The Trump administration on Friday finalised a new regulation stripping trans Americans of anti-discrimination protection in healthcare that was granted by the Obama-era Affordable Care Act.
The new regulation means trans people will no longer be protected from discrimination by healthcare workers, facilities, and insurers.
The previous legislation banned discriminatory treatment including refusal of federally funded healthcare services based on characteristics including sex or gender identity, as well as age, race, and disability.
As well as coming during Pride month, the move was announced on the anniversary of the 2016 Pulse gay nightclub massacre in Orlando, the deadliest anti-LGBTIQ terrorist attack in US history.
Roger Severino, director of the Office for Civil Rights at the Department of Health and Human Services, which was responsible for the new regulation, claimed the timing of the announcement was “purely coincidental”, SBS News has reported.
The government has been criticised for the move, which could allow healthcare providers to choose to deny any care to trans people, particularly during the coronavirus pandemic still ravaging countries including the US.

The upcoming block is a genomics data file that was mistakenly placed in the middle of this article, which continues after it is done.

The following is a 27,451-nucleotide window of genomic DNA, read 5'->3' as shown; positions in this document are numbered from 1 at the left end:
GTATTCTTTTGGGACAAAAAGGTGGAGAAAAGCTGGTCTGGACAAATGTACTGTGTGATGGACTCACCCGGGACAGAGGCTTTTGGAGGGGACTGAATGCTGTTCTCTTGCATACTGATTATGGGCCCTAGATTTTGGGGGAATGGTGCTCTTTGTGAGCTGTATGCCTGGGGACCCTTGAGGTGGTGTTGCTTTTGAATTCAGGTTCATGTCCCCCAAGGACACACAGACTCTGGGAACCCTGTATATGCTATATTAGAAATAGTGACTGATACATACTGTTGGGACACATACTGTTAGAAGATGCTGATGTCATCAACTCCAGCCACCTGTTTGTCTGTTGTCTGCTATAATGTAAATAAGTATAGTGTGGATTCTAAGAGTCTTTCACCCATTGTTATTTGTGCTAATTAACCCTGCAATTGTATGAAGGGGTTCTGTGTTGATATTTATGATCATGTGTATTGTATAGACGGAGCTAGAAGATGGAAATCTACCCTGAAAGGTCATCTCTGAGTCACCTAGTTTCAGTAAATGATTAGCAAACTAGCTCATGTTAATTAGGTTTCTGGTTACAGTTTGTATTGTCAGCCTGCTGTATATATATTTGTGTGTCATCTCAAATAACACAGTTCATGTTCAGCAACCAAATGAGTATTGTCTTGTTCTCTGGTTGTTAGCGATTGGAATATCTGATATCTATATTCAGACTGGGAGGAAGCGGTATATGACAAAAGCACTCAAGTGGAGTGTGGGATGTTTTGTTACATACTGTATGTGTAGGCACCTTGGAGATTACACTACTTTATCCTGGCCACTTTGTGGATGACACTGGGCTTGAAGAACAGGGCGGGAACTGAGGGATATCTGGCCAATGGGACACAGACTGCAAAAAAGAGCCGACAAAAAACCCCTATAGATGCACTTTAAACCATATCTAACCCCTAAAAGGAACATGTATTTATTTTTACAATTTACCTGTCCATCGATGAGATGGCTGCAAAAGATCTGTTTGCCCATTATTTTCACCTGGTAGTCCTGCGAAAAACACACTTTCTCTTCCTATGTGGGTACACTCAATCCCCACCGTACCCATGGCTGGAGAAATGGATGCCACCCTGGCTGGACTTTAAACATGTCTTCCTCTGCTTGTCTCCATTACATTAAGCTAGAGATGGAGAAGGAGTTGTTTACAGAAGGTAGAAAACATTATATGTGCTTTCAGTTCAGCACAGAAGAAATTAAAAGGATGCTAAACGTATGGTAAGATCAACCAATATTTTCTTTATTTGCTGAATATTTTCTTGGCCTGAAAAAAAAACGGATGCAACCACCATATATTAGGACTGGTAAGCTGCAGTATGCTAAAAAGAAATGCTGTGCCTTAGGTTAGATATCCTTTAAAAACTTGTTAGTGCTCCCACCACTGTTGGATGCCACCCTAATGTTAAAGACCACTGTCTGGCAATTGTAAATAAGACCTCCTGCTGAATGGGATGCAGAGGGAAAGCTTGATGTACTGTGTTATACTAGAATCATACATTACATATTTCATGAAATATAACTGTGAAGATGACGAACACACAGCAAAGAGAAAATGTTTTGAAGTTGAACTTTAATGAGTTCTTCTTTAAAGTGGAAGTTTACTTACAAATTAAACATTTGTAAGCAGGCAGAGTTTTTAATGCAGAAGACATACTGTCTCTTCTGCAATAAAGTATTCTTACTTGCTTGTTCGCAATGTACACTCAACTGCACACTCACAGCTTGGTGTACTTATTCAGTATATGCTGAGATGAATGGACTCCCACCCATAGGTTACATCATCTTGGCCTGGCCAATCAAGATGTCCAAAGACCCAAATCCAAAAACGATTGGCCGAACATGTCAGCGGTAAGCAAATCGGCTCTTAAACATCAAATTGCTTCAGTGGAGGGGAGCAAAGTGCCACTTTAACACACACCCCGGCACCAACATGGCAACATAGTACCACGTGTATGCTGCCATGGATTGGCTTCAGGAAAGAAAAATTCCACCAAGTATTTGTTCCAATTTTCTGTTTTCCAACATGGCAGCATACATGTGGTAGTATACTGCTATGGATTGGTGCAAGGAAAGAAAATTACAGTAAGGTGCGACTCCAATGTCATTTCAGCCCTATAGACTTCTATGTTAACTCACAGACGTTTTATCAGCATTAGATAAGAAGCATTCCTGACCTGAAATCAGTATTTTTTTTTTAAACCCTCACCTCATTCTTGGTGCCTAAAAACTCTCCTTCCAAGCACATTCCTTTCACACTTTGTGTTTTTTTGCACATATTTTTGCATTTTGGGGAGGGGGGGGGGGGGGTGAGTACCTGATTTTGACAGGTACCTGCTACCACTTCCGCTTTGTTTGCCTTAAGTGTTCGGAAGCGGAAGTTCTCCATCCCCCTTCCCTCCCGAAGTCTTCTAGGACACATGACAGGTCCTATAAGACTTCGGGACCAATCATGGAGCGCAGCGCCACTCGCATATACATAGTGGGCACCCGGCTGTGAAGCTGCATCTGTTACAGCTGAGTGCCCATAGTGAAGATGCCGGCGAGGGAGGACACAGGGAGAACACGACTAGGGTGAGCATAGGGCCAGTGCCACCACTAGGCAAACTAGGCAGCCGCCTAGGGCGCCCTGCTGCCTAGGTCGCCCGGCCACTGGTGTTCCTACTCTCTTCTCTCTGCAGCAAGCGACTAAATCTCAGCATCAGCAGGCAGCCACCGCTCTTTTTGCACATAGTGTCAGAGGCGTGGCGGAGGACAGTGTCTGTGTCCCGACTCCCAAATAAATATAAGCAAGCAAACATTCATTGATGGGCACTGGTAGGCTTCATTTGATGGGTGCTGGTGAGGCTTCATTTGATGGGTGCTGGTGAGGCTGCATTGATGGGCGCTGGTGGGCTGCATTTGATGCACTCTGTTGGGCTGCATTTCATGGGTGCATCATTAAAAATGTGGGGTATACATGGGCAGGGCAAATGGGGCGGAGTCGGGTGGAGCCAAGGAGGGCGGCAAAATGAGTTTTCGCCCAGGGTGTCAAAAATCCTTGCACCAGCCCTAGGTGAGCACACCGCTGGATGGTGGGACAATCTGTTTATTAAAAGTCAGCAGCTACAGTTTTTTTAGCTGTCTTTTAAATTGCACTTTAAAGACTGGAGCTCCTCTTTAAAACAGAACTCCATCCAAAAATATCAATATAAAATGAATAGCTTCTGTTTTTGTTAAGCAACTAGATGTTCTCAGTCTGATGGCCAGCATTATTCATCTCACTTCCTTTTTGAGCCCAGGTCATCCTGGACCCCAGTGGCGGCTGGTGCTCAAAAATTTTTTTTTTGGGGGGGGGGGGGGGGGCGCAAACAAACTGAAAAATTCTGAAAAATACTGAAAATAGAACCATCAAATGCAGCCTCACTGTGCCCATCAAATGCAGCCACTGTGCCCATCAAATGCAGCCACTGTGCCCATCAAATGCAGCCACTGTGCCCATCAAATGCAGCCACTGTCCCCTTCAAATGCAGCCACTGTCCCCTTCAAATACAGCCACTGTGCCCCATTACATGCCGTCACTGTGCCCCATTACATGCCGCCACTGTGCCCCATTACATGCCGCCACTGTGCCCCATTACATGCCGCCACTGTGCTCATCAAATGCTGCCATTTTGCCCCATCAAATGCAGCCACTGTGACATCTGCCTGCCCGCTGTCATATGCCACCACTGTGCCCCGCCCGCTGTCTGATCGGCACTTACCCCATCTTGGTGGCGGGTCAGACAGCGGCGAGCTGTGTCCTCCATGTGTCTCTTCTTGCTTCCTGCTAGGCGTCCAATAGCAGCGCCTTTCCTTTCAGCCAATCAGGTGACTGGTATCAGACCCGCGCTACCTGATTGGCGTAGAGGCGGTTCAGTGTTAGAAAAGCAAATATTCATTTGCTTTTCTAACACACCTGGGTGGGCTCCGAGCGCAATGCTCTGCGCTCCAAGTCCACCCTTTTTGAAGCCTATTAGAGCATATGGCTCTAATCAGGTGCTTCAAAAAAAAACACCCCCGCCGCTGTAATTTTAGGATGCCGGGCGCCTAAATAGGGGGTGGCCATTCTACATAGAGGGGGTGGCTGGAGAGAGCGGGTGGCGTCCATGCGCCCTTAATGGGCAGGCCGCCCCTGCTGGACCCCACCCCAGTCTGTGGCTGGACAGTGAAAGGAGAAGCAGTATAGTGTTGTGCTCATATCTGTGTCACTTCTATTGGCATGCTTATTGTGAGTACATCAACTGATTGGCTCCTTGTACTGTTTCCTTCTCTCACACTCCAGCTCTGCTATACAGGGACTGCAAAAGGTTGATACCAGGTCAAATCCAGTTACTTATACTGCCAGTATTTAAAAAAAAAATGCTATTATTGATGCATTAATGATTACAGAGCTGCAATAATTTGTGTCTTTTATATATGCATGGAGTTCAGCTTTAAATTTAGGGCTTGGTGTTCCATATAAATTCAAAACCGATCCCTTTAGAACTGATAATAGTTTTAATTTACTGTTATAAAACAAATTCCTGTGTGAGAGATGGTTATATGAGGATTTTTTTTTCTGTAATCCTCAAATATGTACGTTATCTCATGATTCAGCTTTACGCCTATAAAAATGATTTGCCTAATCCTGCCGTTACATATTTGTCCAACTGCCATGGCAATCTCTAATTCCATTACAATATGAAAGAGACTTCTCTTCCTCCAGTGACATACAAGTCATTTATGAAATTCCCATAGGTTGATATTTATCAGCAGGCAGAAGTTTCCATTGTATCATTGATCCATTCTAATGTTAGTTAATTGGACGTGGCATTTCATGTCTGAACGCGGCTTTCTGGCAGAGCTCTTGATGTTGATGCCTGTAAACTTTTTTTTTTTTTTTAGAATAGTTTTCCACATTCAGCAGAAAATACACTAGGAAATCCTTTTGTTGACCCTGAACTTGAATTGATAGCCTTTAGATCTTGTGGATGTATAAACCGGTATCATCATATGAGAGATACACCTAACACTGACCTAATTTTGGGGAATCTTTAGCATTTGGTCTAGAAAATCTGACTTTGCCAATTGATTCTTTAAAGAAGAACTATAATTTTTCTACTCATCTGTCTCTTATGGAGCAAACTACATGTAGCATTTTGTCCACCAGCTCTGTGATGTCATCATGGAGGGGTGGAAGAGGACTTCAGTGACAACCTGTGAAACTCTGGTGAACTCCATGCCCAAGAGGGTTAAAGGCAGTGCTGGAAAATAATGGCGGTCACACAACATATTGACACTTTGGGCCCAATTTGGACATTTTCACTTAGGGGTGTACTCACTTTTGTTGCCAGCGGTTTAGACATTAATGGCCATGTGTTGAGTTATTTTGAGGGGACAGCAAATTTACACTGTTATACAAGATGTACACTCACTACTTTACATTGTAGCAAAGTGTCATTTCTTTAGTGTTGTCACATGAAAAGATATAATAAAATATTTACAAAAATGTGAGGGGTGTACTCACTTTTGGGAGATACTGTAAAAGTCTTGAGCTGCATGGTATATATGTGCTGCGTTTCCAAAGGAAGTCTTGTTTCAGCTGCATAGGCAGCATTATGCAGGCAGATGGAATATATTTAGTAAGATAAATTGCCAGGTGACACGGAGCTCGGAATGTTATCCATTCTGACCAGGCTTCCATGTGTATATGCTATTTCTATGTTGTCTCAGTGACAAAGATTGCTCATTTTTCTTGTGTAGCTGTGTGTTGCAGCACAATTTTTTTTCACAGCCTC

“It’s really, really horrendous to not only gut nondiscrimination protections, but to gut nondiscrimination protections in the middle of a pandemic,” said deputy executive director of the National Center for Transgender Equality Rodrigo Heng-Lehtinen.
“This rule opens a door for a medical provider to turn someone away for a COVID-19 test just because they happen to be transgender.”
A lawsuit launched earlier this year against the Trump administration accused it of systematically attacking LGBTIQ people by removing anti-discrimination protections.
Federally funded organisations will now be permitted to turn away LGBTIQ people and other minorities based on religious beliefs – similar to the religious discrimination bills being debated in Australia.
A report by the bipartisan US Commission on Civil Rights said the Trump administration is “undoing decades of civil and human rights progress”.